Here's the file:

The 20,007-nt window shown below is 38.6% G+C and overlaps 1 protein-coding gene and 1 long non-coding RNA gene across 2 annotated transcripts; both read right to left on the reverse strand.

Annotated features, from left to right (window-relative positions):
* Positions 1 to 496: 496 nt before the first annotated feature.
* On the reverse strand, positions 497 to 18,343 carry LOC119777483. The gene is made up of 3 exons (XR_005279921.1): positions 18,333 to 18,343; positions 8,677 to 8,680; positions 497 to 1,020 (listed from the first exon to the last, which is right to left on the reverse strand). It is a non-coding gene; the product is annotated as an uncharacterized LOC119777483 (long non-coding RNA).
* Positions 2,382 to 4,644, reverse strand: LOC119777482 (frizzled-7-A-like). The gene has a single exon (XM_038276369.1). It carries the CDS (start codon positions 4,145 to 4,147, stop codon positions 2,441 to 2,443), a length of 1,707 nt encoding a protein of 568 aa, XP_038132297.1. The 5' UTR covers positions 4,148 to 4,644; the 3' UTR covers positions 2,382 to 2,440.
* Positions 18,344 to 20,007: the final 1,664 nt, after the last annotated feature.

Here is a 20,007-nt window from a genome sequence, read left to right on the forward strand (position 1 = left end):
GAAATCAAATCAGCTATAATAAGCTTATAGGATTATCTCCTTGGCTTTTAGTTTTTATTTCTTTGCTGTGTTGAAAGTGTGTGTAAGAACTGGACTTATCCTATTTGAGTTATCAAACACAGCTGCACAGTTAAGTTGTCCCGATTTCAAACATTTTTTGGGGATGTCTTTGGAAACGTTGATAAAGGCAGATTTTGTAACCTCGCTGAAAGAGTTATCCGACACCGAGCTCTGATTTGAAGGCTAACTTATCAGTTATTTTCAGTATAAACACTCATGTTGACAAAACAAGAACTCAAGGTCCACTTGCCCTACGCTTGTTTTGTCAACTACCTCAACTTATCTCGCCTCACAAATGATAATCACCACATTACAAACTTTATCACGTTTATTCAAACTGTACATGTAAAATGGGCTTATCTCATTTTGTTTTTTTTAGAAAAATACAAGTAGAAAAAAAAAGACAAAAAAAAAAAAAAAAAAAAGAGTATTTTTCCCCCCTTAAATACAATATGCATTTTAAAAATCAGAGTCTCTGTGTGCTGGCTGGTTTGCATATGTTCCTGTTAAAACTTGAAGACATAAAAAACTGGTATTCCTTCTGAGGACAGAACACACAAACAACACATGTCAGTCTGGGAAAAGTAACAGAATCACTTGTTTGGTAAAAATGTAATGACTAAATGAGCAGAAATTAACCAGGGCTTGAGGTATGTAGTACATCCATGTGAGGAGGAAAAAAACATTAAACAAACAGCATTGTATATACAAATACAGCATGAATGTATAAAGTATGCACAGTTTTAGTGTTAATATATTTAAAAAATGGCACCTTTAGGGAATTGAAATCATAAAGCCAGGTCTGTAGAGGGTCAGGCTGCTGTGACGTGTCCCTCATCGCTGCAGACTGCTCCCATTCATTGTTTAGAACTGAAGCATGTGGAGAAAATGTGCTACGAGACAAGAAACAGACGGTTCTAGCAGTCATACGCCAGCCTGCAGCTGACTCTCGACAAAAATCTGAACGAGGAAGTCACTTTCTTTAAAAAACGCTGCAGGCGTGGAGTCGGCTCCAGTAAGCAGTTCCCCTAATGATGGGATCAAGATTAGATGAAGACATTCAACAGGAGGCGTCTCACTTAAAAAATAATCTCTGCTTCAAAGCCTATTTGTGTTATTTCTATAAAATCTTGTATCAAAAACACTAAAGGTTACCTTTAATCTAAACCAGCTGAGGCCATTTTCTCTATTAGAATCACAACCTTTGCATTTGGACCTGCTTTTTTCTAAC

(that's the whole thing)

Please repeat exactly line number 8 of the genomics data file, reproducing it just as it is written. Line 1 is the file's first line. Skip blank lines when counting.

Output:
GAAATCAAATCAGCTATAATAAGCTTATAGGATTATCTCCTTGGCTTTTAGTTTTTATTTCTTTGCTGTGTTGAAAGTGTGTGTAAGAACTGGACTTATCCTATTTGAGTTATCAAACACAGCTGCACAGTTAAGTTGTCCCGATTTCAAACATTTTTTGGGGATGTCTTTGGAAACGTTGATAAAGGCAGATTTTGTAACCTCGCTGAAAGAGTTATCCGACACCGAGCTCTGATTTGAAGGCTAACTTATCAGTTATTTTCAGTATAAACACTCATGTTGACAAAACAAGAACTCAAGGTCCACTTGCCCTACGCTTGTTTTGTCAACTACCTCAACTTATCTCGCCTCACAAATGATAATCACCACATTACAAACTTTATCACGTTTATTCAAACTGTACATGTAAAATGGGCTTATCTCATTTTGTTTTTTTTAGAAAAATACAAGTAGAAAAAAAAAGACAAAAAAAAAAAAAAAAAAAAGAGTATTTTTCCCCCCTTAAATACAATATGCATTTTAAAAATCAGAGTCTCTGTGTGCTGGCTGGTTTGCATATGTTCCTGTTAAAACTTGAAGACATAAAAAACTGGTATTCCTTCTGAGGACAGAACACACAAACAACACATGTCAGTCTGGGAAAAGTAACAGAATCACTTGTTTGGTAAAAATGTAATGACTAAATGAGCAGAAATTAACCAGGGCTTGAGGTATGTAGTACATCCATGTGAGGAGGAAAAAAACATTAAACAAACAGCATTGTATATACAAATACAGCATGAATGTATAAAGTATGCACAGTTTTAGTGTTAATATATTTAAAAAATGGCACCTTTAGGGAATTGAAATCATAAAGCCAGGTCTGTAGAGGGTCAGGCTGCTGTGACGTGTCCCTCATCGCTGCAGACTGCTCCCATTCATTGTTTAGAACTGAAGCATGTGGAGAAAATGTGCTACGAGACAAGAAACAGACGGTTCTAGCAGTCATACGCCAGCCTGCAGCTGACTCTCGACAAAAATCTGAACGAGGAAGTCACTTTCTTTAAAAAACGCTGCAGGCGTGGAGTCGGCTCCAGTAAGCAGTTCCCCTAATGATGGGATCAAGATTAGATGAAGACATTCAACAGGAGGCGTCTCACTTAAAAAATAATCTCTGCTTCAAAGCCTATTTGTGTTATTTCTATAAAATCTTGTATCAAAAACACTAAAGGTTACCTTTAATCTAAACCAGCTGAGGCCATTTTCTCTATTAGAATCACAACCTTTGCATTTGGACCTGCTTTTTTCTAAC